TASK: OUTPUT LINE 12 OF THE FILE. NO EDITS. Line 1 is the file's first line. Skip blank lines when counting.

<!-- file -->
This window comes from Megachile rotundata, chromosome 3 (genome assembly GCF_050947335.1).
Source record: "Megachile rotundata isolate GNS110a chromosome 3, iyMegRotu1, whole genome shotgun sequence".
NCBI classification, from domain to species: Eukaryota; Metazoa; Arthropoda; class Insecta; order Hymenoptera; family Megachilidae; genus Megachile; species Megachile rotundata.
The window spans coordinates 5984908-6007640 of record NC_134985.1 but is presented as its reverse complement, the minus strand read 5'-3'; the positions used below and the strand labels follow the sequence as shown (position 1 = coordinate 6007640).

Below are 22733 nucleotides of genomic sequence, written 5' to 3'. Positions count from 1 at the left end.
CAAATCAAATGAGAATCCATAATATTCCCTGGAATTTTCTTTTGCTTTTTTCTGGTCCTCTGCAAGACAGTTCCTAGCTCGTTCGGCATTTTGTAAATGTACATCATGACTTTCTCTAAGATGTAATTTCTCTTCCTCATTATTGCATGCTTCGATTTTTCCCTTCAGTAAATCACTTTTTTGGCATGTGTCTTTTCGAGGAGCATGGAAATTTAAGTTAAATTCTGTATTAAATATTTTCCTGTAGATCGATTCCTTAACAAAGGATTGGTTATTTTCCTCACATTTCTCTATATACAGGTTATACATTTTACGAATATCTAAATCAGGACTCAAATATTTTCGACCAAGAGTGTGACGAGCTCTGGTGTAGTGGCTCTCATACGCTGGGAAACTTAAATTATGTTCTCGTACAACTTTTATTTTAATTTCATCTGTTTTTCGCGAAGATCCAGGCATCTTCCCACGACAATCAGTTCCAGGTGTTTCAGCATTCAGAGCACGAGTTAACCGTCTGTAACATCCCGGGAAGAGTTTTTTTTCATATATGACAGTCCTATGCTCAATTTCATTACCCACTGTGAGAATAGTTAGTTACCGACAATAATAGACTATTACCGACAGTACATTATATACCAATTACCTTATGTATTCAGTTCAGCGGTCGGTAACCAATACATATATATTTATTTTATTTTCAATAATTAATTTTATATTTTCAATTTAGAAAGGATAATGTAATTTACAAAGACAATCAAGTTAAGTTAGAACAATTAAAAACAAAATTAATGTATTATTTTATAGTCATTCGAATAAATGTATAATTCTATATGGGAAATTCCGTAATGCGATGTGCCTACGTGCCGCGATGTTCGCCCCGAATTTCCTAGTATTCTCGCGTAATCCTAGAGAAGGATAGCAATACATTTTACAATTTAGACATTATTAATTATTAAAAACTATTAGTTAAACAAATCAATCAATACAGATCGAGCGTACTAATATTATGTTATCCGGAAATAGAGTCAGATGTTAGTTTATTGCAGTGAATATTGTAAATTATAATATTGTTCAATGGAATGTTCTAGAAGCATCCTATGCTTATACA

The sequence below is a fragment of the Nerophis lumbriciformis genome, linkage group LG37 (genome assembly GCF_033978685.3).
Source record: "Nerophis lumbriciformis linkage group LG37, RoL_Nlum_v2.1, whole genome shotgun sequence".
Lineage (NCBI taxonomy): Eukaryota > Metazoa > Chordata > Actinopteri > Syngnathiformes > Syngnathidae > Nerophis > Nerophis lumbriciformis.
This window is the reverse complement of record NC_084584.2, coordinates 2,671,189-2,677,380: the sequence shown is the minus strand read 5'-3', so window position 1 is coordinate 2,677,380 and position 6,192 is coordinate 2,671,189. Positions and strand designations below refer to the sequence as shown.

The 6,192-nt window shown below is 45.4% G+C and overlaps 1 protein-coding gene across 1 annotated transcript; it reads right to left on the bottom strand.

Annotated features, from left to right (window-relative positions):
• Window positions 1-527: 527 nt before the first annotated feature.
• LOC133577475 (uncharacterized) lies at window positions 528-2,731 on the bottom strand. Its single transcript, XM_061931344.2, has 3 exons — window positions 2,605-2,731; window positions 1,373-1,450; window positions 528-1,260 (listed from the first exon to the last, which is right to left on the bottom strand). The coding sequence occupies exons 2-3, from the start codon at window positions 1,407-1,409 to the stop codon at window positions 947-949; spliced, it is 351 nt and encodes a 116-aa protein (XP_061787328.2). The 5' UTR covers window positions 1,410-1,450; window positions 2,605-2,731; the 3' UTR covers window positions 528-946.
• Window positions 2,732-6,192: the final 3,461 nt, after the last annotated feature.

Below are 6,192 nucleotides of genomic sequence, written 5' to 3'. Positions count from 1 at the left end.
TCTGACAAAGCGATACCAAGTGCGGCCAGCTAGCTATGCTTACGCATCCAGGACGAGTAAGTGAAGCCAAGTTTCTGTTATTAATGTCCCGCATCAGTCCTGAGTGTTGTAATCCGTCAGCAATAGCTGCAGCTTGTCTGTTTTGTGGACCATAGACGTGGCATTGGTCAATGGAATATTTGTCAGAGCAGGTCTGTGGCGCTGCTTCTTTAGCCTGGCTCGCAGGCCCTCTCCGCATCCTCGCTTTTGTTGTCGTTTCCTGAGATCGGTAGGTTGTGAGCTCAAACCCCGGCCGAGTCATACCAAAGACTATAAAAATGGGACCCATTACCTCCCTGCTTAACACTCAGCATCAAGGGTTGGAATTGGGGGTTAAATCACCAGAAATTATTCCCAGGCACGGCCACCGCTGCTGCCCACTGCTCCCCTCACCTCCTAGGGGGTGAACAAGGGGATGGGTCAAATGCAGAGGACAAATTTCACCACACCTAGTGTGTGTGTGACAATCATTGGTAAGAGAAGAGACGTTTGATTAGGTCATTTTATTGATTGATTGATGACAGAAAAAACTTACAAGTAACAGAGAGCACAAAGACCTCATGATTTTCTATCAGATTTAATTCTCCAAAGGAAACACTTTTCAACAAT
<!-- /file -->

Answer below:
Annotated features, from left to right (window-relative positions):